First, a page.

► WRC driver speaks exclusively to CAR
► First Brit to ever win Rally Sweden
► Preparing to build on success in Mexico
Elfyn Evans really needs to work a bit harder on his top-of-the-world banter. The current leader of the World Rally Championship, after his historic win at Rally Sweden, is politely declining every opportunity to gloat, pout, strut or even put his cap on backwards.
Instead he's calm, measured and analytical, and thinking ahead. That's very much like the way he drives. And that's currently serving him extremely well.
'It's good to get a win on the board. It's not so easy to win a rally these days, so if you get a chance at one then you have to do everything you can to win. It's not easy out there.'
There have been massive changes for much of WRC between 2019 and 2020, with Citroën dropping out and several big names changing teams or finding themselves without a drive. Evans is coping better than most. He first competed in WRC in 2007, and almost all his rallying has been in Ford Fiestas run by M-Sport. But at the end of the 2019 season, which he finished in fifth place, he switched to a Yaris run by the works Toyota team.
'It's a big change. At M-Sport I lived on site at the factory for three years, knew everybody more or less by their first name, and all of a sudden you come to a completely new environment, although there's a small crossover with engineers that I worked with at M-Sport. The majority of the faces are new, the service area structure is new, the car is all new and there's a lot of new things that are going on.
'But it's been a smoother experience than I expected, and that's mostly down to how easy the team has allowed it to be, being very welcoming, easygoing and friendly. But also giving every opportunity to spend time in the workshop, getting to know the car, and having as many test days as possible in the winter.
'It's not normal to have that many changes, but I'm pleased with how smoothly it's gone.'
At Toyota his team-mates are six-time world champion Sebastien Ogier and teenager Kalle Rovanpera. All three are new to the Yaris, but Evans followed his third place in round one, in Monte Carlo, by becoming the first Brit to ever win Rally Sweden.
It was only Evans' second ever WRC win. But look more closely at the results sheets over the last few years and you'll see an increasing number of top-five finishes, and very few DNFs.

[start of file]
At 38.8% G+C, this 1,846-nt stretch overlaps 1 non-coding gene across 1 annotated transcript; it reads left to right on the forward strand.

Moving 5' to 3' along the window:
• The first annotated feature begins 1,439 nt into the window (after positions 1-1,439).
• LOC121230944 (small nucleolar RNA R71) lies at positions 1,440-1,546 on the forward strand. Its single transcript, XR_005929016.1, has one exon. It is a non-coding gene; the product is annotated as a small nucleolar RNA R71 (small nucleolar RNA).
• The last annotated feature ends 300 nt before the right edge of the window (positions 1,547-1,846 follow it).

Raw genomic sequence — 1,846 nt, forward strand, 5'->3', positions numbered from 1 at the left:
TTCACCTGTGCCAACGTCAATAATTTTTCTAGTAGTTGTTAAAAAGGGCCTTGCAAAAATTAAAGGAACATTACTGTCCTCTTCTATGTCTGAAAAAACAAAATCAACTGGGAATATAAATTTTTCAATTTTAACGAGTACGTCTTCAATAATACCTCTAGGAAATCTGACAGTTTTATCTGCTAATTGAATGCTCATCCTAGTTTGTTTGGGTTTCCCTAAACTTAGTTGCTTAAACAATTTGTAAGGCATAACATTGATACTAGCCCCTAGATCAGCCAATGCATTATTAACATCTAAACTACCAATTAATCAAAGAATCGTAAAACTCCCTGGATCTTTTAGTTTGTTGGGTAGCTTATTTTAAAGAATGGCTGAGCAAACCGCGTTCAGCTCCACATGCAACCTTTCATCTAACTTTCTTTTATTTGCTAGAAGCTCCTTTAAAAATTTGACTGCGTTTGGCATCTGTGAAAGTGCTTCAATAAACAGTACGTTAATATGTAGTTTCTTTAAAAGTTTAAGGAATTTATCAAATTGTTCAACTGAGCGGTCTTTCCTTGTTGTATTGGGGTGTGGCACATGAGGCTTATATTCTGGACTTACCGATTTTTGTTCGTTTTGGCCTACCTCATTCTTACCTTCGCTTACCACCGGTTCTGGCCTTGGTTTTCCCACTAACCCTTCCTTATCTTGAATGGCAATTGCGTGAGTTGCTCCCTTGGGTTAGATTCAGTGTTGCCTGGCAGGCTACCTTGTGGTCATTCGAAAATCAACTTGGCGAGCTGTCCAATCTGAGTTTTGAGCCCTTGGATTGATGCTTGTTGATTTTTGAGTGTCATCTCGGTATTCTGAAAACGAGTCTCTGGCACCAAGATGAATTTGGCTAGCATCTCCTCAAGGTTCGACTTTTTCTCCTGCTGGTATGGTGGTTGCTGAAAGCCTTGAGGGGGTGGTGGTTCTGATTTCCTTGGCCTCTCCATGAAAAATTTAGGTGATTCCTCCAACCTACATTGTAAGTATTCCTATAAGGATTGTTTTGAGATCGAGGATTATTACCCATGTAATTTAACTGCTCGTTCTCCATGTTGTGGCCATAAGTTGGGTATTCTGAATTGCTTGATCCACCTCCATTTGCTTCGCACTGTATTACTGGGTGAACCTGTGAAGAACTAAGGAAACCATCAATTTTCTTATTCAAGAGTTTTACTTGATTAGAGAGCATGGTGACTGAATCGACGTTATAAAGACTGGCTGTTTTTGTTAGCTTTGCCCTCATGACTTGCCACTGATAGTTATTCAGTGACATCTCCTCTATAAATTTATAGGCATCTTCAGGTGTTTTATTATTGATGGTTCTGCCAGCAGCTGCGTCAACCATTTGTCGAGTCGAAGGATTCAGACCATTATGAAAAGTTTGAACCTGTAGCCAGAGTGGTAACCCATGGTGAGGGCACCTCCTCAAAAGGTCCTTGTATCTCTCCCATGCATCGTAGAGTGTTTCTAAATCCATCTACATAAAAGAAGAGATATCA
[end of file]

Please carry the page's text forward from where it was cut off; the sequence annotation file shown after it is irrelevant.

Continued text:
Despite Ogier's higher profile, there are no team orders. 'That's been the general rule inside Toyota, that each driver has an equal opportunity to compete at the same level, and that was obviously a big question when I moved. The team is very fair. We're free to fight for the wins, as the weekend clearly shows.'
It was a far from typical Scandinavian round, with hardly any snow or ice. But, of course, the conditions were the same for everybody, and if Evans got lucky then that's because he made his own luck.
'We'd had quite a productive test in Finland a few days before the rally started, and already I'd found a very good set-up and a place in the car I was very happy with, and it gave great confidence, and that carried forward to the rally, and I was able to drive exactly as I wanted. It happened all very naturally and I had great confidence behind the wheel.
'Often when the conditions are changeable like that, if you have good confidence and a good feel for what's going on underneath you, then that can make a big difference.'
At Mexico, he finished third in 2019.
'One big difference will be the road position. Mexico isn't one of the rallies where you choose to open the road. There's a big disadvantage compared to those running at the back of the field, because the loose gravel is swept with every car that passes. Therefore you get more grip the further back that you are.
'But we have to still go with a positive frame of mind and prepare as well as we can and see what's possible. It's always a tall order to try and win that type of rally, starting first, but that's not to say you can't do a strong result.'
Preparation for Mexico includes going out a few days earlier to acclimatise, but first there's some fitness work to at home in mid-Wales, where his dad Gwyndaf Evans – a former British rally champion – runs the family business, a Ford and Suzuki dealership.
'You'll generally spend a day or two when you come home to review what you've just been doing, like we have the last couple of days, and then there's a physical element as well. With Mexico there's the heat and the altitude we'll face after a pretty cold winter in Wales, and the first two rallies. Mexico will be – and always is – a bit of a shock to the system, so we'll try and prepare physically as well as we can for that.'
When we spoke he was keenly anticipating the arrival from Toyota of one of the perks of the job – a pick-up truck.
'I have a Hilux coming on Friday, which will be nice to transport my mountain bike and all that stuff to aid my training. I do a lot of mountain biking. I'm looking forward to that.'
And while he's at it he really ought to work on his top-of-the-world banter – because this really could be the year he brings the WRC crown to Britain for the first time since Richard Burns in 2001.
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